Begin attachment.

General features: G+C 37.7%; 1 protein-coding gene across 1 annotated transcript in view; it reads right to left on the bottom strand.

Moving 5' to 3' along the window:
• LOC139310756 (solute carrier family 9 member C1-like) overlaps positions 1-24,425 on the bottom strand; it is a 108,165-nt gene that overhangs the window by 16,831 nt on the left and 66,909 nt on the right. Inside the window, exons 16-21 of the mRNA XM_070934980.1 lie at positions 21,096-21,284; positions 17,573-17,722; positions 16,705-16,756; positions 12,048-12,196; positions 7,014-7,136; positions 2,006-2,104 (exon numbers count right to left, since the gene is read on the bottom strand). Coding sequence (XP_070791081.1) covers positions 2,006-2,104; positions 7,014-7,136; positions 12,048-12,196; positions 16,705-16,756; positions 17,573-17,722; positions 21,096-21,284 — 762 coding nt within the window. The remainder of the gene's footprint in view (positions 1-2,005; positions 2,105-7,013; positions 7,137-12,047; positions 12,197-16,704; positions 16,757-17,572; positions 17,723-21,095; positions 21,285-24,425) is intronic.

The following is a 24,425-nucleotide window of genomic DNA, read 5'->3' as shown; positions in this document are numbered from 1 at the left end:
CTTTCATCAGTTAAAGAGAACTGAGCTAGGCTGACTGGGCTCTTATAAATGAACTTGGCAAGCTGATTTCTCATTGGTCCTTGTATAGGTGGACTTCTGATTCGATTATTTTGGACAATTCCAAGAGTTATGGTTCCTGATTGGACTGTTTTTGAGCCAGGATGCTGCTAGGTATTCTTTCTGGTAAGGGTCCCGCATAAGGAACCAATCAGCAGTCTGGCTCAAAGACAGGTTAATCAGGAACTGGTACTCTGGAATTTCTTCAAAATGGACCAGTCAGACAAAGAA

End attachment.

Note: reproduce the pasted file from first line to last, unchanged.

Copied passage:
General features: G+C 37.7%; 1 protein-coding gene across 1 annotated transcript in view; it reads right to left on the bottom strand.

Moving 5' to 3' along the window:
• LOC139310756 (solute carrier family 9 member C1-like) overlaps positions 1-24,425 on the bottom strand; it is a 108,165-nt gene that overhangs the window by 16,831 nt on the left and 66,909 nt on the right. Inside the window, exons 16-21 of the mRNA XM_070934980.1 lie at positions 21,096-21,284; positions 17,573-17,722; positions 16,705-16,756; positions 12,048-12,196; positions 7,014-7,136; positions 2,006-2,104 (exon numbers count right to left, since the gene is read on the bottom strand). Coding sequence (XP_070791081.1) covers positions 2,006-2,104; positions 7,014-7,136; positions 12,048-12,196; positions 16,705-16,756; positions 17,573-17,722; positions 21,096-21,284 — 762 coding nt within the window. The remainder of the gene's footprint in view (positions 1-2,005; positions 2,105-7,013; positions 7,137-12,047; positions 12,197-16,704; positions 16,757-17,572; positions 17,723-21,095; positions 21,285-24,425) is intronic.

The following is a 24,425-nucleotide window of genomic DNA, read 5'->3' as shown; positions in this document are numbered from 1 at the left end:
CTTTCATCAGTTAAAGAGAACTGAGCTAGGCTGACTGGGCTCTTATAAATGAACTTGGCAAGCTGATTTCTCATTGGTCCTTGTATAGGTGGACTTCTGATTCGATTATTTTGGACAATTCCAAGAGTTATGGTTCCTGATTGGACTGTTTTTGAGCCAGGATGCTGCTAGGTATTCTTTCTGGTAAGGGTCCCGCATAAGGAACCAATCAGCAGTCTGGCTCAAAGACAGGTTAATCAGGAACTGGTACTCTGGAATTTCTTCAAAATGGACCAGTCAGACAAAGAA